Ads that interrupt a person's browsing aren't just annoying -- it turns out they're basically worthless, too.
That's according to a recent Google study, which found that most people completely ignore so-called interstitial advertisements. A huge portion of people -- 69 percent in Google's study -- chose to leave the website altogether when an ad interrupted them.
"Based on these results, we decided to permanently retire the interstitial," Google software engineer David Morell wrote in a blog post Thursday.
Google looked at a very specific, but common, type of advertisement in their study. These interstitial ads interrupted people who visited the Google+ social network on their smartphones and asked them to download the Google+ app. (You can see an example in the image above.) Many companies use this tactic to try to get people to download the brand's app when they visit a company's site on a phone or tablet.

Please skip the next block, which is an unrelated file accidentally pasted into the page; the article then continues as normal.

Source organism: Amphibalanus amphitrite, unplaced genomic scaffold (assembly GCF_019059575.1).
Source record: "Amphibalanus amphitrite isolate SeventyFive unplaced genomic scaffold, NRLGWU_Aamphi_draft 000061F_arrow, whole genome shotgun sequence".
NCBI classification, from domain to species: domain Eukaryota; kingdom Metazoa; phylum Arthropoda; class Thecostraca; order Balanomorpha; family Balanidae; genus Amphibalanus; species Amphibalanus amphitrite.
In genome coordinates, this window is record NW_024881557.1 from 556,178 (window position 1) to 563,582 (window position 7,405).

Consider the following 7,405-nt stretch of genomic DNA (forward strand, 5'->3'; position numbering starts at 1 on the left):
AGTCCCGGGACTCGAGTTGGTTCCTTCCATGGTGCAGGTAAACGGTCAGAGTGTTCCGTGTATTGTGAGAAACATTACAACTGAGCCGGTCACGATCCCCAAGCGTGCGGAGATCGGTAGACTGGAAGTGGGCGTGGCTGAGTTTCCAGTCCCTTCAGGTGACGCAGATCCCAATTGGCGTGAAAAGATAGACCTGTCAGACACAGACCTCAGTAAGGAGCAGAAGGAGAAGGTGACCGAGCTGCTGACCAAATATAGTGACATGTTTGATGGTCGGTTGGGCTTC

In Google's study, 9 percent of people who experienced the interstitial ad actually clicked to "Get the app." While that's not a terrible number, it's outweighed by the far greater portion of people who said "forget this" and bounced from the page altogether.
It's possible that Google+ is a unique case, but perhaps the study implies what most of us know in our gut to be true: Online advertisements that get in your face and interrupt whatever you're doing are truly the worst, in every way possible.